Proposed activity for covering the information on page 3.
There are 14 short points for participants to get their head around. These could be divided up amongst the group, so one point each or one between two depending on the group size. Participants should read and understand their point, perhaps coming up with an example to help clarify it to the rest of the group. After allowing participants a few minutes to understand tier point, ask them in turn to stand up and explain it to the rest of the group. By the end of this activity the participants will have verbally presented the contents of page 3 of the document in a way that should make the material easily accessible and easier to remember.
Reading (20 min) questioning the questions. Read pages 2 and 3 of the "Questioning the Questions" handout ( (info)).
Questioning and Bloom's taxonomy
You will need one copy of pages 4, 5 and 6 (deals with Bloom's taxonomy) per group for these card sort activities along with some scissors.
Cut out the different sections so that there are six equal sized pieces of paper, each with one section each on it - these will be referred to as the question type cards. There are a number of activities you could do to help you get to grips with the material that these pages cover and to help you develop a deeper understanding of the types of questions you can ask students and the level of demand of different types of questions:
In your groups, sort the question type cards in order of increasing demand on the student - be prepared to discuss with group members why you think one type of question is more demanding than another.
Turn the question type cards upside down and place them in a pile. Members of the group take it in turn to pick a card from the top of the pile and read one piece of information from the card from either the verb, question or example columns. Other members of the group try to guess what question type this card is. Be prepared to discuss why you think a question is a particular type. Cards can be returned to the pile at the end, shuffled and a different piece of information read out next time a card is turned over. Continue to play the game until all members of the group can spot the question types easily.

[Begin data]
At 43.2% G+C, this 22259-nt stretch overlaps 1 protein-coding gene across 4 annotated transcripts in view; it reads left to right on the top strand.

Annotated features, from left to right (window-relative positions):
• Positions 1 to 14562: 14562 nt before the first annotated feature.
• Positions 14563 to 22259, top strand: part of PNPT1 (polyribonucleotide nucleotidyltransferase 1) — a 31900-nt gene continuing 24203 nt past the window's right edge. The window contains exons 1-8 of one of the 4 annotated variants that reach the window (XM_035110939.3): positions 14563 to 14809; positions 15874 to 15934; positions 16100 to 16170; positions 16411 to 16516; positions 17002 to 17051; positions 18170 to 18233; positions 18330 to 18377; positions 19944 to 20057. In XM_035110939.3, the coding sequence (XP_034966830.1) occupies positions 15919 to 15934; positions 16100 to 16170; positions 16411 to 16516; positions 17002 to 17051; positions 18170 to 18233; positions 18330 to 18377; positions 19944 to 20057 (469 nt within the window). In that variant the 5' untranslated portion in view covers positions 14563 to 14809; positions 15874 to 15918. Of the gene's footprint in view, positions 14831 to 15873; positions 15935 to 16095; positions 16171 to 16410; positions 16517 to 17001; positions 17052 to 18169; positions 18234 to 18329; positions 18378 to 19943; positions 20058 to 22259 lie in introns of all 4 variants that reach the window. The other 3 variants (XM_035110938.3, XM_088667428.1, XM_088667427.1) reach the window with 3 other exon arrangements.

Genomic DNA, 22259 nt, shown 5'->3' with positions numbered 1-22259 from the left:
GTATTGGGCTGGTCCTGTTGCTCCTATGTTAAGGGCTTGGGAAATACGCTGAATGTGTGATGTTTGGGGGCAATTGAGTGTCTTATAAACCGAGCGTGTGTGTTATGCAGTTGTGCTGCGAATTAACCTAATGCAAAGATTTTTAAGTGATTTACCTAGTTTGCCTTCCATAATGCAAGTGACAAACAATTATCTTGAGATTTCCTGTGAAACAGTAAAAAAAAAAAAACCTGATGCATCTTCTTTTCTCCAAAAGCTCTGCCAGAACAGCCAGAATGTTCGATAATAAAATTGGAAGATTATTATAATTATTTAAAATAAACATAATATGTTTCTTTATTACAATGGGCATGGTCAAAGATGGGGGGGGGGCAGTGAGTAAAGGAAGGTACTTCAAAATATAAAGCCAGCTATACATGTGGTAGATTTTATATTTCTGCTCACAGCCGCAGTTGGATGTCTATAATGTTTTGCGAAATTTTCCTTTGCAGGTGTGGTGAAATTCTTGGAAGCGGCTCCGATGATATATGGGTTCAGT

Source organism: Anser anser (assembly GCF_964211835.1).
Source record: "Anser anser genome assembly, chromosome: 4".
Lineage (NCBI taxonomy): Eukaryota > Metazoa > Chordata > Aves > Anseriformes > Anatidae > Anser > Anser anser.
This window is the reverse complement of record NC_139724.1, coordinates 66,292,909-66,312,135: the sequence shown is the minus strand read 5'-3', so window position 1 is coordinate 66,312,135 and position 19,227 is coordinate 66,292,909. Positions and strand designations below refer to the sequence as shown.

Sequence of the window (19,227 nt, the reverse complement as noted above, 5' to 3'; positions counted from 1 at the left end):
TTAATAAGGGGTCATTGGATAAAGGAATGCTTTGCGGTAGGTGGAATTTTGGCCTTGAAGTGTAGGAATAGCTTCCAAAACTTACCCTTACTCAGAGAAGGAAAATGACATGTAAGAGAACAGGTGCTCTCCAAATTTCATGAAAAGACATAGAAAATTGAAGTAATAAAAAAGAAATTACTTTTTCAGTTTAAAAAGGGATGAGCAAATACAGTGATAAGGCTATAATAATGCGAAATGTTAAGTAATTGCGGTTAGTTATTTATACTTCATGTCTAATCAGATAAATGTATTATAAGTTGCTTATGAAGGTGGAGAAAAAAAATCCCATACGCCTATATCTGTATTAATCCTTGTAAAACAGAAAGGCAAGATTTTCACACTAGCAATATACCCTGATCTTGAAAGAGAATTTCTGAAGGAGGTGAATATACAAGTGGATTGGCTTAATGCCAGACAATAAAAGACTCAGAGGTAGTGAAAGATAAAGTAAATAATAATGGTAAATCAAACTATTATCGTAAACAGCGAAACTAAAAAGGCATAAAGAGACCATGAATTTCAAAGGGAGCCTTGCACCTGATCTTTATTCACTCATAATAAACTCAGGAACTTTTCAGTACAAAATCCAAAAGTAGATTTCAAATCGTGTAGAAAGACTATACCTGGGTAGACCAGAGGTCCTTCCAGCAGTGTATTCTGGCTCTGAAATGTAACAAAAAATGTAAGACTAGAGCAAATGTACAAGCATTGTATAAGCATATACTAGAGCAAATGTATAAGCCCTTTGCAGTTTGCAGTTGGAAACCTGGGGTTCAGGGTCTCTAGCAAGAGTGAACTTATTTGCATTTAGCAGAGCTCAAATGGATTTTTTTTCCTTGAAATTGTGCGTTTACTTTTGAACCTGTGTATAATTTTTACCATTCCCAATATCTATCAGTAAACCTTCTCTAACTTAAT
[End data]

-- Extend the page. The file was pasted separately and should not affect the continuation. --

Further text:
Now that everyone is familiar with the question types and hierarchy, divide out the cards and working in pairs within your group come up with two additional questions for your particular question types and write them on the cards that you have. Try out your questions on the rest of the group and see if they can classify the question type correctly.
These are the question types in order of increasing demand:
Both open and closed questions may be at any level of the taxonomy.
An open low-level question might be: "What is an example of an adverb?"
An open high-level question might be: "What are some ways we might solve the energy crisis?"
A closed low-level question: "What are the properties of a square?"
A closed high-level question: "Given the data before you, would you say that mercury is a metal or a non-metal?"